Many towns throughout New Hampshire have postponed their elections due to Tuesday’s snowstorm, but many government officials are still unsure as to whether or not the move fell in line with state law.
Competing RSAs lead to a lot of confusion throughout the day on Monday, as towns grappled with whether elections should be postponed. Those in favor of the change cited RSA 40:4, which gives town moderators the ability to “postpone and reschedule the deliberative session or voting day of the meeting to another reasonable date” due to a weather emergency, while those who wanted to keep things as is cited RSAs 669:1 or 39:1, which say elections must be held annually on the second Tuesday in March.
“It makes sense for the moderator to be able to make a change in those rare circumstances,” said State Rep. (D) Douglas Ley. “I don’t think we should be so beholden to a specific date.”
Despite recommendations from Governor Chris Sununu and the secretary of state’s office to not change voting day, 15 of the Ledger-Transcript’s 16 towns decided to change their elections to another day, with new dates falling between today (Thursday) and next Tuesday. Francestown was the only area town to hold its election on Tuesday, with Greenfield backing out after originally planning to hold its election on Tuesday.
Ley, who lives in Jaffrey, felt it was sensible for towns to postpone their elections due to weather, as poor weather conditions could lead to a lesser voter turnout.
State Rep. John Hunt (R) agreed with Ley’s opinion on RSA 40:4, saying that he wouldn’t be surprised if the legislature clears up the issue at some point in the future.
“I think the moderator should be able to make that determination,” said Hunt. “He’s on the ballot every year. If voters aren’t happy with his decisions, they can vote in someone new.”
But not all legislators agree that RSA 40:4 give moderators such authority.
State Rep. (D) Kermit Williams said he was in Concord on Monday when he began to hear discussion about towns postponing their voting days due to the weather.
After a conversation with the secretary of state’s office, William said he took the stance that RSA 40:4 gives moderators to move a Town Meeting day, but not necessarily election day.
“When I got back to Wilton, [moderator Bill Keefe] had already decided to move the election,” said Williams, who is also a Selectman in Wilton. “I might have argued to keep the election on Tuesday, but it’s ultimately his call.”
While there is more freedom for a town to pick when its Town Meeting is held, Williams said the RSAs dictating when town elections should be held are pretty cut and dry. RSA 669:1 specifically states that an election shall be held on the second Tuesday in March unless towns have adopted an alternative date under the rules of RSA 40:14 or the towns that have adopted the provisions of RSA 31:94-a, which allows towns to move election day to the second Tuesday in May after a majority vote at a previous Town Meeting.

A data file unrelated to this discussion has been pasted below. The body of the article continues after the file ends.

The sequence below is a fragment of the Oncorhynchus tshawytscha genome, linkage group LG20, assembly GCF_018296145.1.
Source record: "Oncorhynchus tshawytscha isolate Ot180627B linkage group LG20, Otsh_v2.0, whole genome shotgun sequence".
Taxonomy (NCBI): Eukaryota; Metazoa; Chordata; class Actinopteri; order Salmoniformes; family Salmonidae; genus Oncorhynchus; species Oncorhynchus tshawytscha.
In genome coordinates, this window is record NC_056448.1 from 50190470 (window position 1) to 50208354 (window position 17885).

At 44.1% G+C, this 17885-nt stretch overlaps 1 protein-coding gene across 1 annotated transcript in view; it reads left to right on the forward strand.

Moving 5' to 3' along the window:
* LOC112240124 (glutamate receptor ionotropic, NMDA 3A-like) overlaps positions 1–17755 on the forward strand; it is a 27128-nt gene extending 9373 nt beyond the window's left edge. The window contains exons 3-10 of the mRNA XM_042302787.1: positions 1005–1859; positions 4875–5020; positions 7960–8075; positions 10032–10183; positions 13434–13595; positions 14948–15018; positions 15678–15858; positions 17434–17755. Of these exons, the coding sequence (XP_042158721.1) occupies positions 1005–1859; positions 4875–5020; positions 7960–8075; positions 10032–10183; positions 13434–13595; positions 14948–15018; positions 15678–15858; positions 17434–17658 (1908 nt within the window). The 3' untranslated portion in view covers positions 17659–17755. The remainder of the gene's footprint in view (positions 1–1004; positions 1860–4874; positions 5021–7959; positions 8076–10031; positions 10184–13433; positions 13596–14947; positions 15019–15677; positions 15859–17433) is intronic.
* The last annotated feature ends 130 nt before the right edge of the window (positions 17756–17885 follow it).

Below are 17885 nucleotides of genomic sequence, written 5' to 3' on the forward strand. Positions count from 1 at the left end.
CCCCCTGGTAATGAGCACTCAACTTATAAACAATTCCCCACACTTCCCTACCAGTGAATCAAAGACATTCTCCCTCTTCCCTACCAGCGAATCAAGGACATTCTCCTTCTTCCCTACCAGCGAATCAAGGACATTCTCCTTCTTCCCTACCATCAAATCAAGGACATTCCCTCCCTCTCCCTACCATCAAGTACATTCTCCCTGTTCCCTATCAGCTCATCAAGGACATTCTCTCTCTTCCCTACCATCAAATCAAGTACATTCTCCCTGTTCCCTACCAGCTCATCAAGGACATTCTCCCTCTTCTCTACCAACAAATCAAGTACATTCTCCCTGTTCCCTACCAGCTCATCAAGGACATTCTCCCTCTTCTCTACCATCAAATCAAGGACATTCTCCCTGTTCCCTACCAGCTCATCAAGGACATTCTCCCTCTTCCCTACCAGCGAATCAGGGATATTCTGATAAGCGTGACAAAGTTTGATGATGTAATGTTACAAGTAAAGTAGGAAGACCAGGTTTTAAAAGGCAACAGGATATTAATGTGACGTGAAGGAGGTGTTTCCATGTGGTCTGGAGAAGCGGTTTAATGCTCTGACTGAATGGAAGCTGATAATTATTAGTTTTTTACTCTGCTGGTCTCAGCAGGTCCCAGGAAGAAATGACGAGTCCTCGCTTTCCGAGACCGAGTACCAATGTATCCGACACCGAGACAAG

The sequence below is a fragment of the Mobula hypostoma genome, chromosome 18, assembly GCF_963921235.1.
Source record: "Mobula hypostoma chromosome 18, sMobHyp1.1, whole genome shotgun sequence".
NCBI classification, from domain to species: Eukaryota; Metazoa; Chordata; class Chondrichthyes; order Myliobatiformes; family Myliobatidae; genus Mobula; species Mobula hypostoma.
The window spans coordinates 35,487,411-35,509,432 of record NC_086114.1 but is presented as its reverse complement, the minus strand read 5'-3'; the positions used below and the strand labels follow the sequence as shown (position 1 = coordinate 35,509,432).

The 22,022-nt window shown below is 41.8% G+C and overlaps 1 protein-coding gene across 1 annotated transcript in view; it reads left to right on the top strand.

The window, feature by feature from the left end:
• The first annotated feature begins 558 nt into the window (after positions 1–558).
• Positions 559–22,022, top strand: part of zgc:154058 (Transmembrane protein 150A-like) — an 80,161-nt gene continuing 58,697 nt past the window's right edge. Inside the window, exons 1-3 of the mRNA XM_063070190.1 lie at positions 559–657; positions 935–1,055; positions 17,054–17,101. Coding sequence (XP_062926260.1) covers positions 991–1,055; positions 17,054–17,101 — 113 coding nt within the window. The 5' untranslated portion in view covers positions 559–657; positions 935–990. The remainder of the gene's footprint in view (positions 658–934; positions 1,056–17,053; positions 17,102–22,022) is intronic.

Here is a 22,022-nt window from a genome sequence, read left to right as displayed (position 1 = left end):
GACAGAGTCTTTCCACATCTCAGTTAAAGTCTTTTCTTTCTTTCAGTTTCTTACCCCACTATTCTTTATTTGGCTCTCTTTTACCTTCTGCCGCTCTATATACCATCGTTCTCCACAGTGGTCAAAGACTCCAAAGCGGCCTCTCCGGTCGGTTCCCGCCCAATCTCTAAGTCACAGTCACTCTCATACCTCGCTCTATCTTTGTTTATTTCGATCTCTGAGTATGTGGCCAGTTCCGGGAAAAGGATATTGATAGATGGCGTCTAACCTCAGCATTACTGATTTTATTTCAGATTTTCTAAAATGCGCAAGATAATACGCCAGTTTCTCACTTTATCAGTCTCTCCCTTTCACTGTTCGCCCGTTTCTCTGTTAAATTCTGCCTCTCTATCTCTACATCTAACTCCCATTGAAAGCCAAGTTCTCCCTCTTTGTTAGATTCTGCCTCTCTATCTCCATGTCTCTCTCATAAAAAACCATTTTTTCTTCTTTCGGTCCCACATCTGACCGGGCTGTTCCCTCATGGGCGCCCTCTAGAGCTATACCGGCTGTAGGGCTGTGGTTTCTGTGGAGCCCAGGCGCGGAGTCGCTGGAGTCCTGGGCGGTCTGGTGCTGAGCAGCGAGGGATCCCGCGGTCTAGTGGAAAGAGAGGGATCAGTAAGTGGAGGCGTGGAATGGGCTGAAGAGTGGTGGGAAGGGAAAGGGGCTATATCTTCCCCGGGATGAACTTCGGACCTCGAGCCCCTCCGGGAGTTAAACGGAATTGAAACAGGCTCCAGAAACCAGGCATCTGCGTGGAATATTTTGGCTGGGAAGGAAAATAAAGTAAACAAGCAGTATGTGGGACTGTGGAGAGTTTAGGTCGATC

With the confusion that swirled Monday, Williams agreed that something needs to be done about the current laws.
“Based on what happened, things are not clear,” said William. “It’s interesting to me, because I’ve hear something like this has never happened before.”
Ley also said he would be in support of a plan to introduce some emergency legislation that would ensure that results from the postponed elections are enforceable.
The legislation is expected to be introduced by democratic leaders in the House and Senate later this week, according to the Associated Press.
On Monday, Governor Chris Sununu urged towns to keep their elections on Tuesday, as the towns who postponed their elections could open the door to lawsuits alleging voter suppression.
“I don’t think we’re in a position to mandate that towns stay open or reverse their direction if they so choose not to, but we do strongly recommend that they do stay open,” said Sununu, following a phone call with local officials on Monday afternoon. “If towns do choose, and make that choice on their own, at their risk, frankly, to make a decision to postpone their voting.”
Calls were placed to the attorney general’s office and the secretary of state’s office but they were not returned by press time.
Nicholas Handy can be reached at 924-7172 ext. 235 or firstname.lastname@example.org. He is also on Twitter @nhandyMLT.